The Scourge of Good People

The Stonewall Inn Vigil for victims of the shooting in Orlando. June 13, 2016 / via Flickr user corellianjedi2

For months, I’ve been struggling with how we talk about terrible things. Unfortunately, I have had ample opportunity to witness our consistent rhetorical failure and the collateral damage left in its wake. Because our inability to talk about the terrible has doomed us to repeat ourselves.

The shooting in Orlando is the reason I write this now. Any one of a dozen moments in recent history is the reason I’m writing this at all.

At some point, we all decided that there were two types of people: “good” and “bad.” We anointed the good, damned the bad and congratulated ourselves on a job well done. Life was simple.

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However, our notions of good and bad were markedly similar to the notions that kept the powers that be in power:

White was good; black was bad.
Straight was good; gay was bad.
Rich was good; poor was bad.
Man was good; woman was bad.
We were good; they were bad.

Humanity loved the binaries while ignoring that these same binaries removed our humanity.

We convinced ourselves that being good was something you were: an immutable state reflected by your position in these binaries. We named this system “the greater good” and we made goodness the God we chose to worship.

We punished those who questioned the system.
We killed for the greater good.
We celebrated our righteousness.
We rinsed and repeated.

We decided — because good was something you were as opposed to something you did — that it was okay for us to ignore the fact that humanity is terrible at making that type of assessment in real time. We mistook our instincts for information; our opinions for facts. We used compromised data to determine that some are good and others are bad.

I no longer have any patience for good people.

We looked at the people we deemed good people and removed from them anything that we found to be contradictory. We excised anything that complicated them. We told ourselves that mistakes were made. We told ourselves that boys will be boys. We told ourselves that bad things won’t happen to us. Bad things won’t happen in our city. Bad things won’t happen in our school. Bad things won’t happen in our movie theater. In our club. In our house. Bad things won’t happen because we’re good people and things like this and that and this other thing and that other thing only happen to bad people. We analyze each tragedy in search of the good people so we can fit them into our flawed narratives and continue on with our lives.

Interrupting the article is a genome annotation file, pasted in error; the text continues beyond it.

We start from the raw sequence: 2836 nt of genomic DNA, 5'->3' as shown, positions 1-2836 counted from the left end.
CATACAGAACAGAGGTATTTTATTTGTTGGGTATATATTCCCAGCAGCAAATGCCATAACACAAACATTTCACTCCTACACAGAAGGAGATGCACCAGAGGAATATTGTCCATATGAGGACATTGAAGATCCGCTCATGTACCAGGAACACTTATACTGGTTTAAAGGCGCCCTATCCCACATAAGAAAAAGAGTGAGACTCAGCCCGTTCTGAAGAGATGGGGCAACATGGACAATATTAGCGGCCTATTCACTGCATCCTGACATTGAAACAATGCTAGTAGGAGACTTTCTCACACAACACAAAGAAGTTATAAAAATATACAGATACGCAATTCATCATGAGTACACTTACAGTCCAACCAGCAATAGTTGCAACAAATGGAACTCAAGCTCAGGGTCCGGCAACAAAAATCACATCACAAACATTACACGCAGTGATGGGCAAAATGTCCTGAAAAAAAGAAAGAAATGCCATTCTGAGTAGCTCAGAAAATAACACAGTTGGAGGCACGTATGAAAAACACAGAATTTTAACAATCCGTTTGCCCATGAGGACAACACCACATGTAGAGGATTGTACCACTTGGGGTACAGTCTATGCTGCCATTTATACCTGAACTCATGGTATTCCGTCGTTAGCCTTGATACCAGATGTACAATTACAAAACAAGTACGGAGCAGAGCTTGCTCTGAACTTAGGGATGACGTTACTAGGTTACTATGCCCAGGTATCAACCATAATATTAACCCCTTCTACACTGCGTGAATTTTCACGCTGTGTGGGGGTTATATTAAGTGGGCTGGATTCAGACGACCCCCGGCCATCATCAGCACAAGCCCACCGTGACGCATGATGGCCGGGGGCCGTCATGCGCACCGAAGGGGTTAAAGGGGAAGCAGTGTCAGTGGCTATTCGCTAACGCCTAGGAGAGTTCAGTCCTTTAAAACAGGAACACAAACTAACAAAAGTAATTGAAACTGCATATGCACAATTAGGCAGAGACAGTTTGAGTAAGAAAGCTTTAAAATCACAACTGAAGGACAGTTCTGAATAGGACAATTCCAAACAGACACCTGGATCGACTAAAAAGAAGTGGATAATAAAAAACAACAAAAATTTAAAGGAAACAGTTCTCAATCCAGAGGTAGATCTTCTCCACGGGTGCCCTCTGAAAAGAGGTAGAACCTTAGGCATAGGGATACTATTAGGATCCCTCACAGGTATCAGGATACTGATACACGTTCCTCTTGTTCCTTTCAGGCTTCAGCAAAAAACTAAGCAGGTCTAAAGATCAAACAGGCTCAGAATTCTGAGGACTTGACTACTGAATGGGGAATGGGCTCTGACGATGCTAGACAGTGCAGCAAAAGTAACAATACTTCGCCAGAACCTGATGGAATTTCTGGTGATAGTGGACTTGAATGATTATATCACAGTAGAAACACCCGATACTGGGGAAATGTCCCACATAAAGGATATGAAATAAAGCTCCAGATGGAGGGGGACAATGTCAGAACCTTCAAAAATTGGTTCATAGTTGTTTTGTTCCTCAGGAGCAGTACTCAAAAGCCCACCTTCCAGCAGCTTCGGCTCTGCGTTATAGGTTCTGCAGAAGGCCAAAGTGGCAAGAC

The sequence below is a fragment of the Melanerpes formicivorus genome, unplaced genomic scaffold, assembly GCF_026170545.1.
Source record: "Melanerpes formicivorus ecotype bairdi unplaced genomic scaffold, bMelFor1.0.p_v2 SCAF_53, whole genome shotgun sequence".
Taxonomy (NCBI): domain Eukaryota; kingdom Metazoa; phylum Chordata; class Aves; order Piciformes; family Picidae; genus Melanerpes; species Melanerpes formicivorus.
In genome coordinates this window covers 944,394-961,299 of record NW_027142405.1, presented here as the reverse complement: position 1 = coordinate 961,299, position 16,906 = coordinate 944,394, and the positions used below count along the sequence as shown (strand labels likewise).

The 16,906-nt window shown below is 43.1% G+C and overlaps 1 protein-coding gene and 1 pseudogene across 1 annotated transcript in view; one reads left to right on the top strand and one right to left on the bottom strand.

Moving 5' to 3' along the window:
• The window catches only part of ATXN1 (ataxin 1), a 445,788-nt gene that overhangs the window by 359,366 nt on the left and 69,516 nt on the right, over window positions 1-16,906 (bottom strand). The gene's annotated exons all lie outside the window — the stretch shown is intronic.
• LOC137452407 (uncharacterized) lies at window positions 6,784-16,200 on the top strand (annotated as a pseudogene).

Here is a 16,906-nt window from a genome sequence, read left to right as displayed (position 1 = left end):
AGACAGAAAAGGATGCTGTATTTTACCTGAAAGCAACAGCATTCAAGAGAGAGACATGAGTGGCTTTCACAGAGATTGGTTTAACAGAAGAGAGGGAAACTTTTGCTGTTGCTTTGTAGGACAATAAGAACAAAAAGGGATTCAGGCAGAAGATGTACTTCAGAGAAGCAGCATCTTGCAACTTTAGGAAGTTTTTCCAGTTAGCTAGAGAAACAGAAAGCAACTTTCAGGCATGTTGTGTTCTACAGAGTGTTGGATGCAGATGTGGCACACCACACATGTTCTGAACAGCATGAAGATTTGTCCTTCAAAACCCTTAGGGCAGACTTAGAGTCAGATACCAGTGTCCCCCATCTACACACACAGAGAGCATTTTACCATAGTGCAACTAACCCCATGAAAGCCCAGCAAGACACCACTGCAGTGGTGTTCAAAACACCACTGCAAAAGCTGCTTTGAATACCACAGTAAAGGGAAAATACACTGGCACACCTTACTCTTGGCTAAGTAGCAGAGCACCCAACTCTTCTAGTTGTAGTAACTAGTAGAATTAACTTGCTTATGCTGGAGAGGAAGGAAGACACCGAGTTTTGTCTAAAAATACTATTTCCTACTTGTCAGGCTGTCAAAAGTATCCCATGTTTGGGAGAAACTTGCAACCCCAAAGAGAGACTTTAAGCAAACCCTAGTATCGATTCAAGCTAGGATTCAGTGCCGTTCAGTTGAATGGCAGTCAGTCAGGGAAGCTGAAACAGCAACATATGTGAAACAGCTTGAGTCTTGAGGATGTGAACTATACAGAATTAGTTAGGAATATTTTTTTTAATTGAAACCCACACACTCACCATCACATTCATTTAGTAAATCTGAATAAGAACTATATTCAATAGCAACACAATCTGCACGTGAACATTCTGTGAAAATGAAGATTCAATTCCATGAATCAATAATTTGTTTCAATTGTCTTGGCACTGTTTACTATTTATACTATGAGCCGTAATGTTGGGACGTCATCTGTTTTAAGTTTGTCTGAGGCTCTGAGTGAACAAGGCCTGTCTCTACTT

“He couldn’t have done that, he’s a good swimmer.
“She couldn’t have done that, she’s a good teacher.
“He couldn’t have done that, he’s a good actor.
“He couldn’t have done that, he’s a good comedian.
“I would never do that, I’m a good person.”

I no longer have any patience for good people.

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The events in Orlando have demonstrated (again) for me why “good people” are a scourge. A bad man killed 50 people and injured 53 more. These people were mostly Latinx and queer. And we rush to make sure we know if those killed or injured were good people. Good people spend time fighting to preserve what it means to be “good” rather than acknowledge that “good” has destroyed lives.

We look for the stories of the good son texting his mother or the good, committed couple who will be buried together. We want to hear about the good high school graduates taking their first steps into the world. We need to know if these people fit into our good/bad binary before we can decide to mourn them.

Real people are more valuable than any binary.

I want to hear the stories of these lives. I value these lives. However, I resent that these stories are deemed necessary because we won’t mourn if they aren’t deemed good people. I no longer have tears for good people.

I weep for the person who may have sold sex or drugs to survive.
I weep for the person who was blackout drunk.
I weep for the person who took naked photos.
I weep for the gender nonconforming.
I weep for the thugs.
I weep for the sluts.
I weep for the forgotten.
I weep for the dismissed.

I weep because the bad ones are our responsibility, too.

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Good people birthed Omar Mateen.
Good people birthed Brock Turner.
Good people birthed Dylann Roof.
Good people birthed Adam Lanza.
Good people birthed James Eagan Holmes.
Good people birthed Daniel Holtzclaw.
Good people are just as liable for this nonsense as the rest of us.

Samantha Bee explains this better than I can.

I’m tired of good people’s heartfelt social media posts and witty comebacks. I’m tired of contextualizing inhumanity. I’m tired of sifting through the detritus of my emotional responses to tragedy after tragedy after tragedy just to be able to write something coherent. And I’m tired of good people offering platitudes without action.

I need good people to be better.
We all need good people to be better.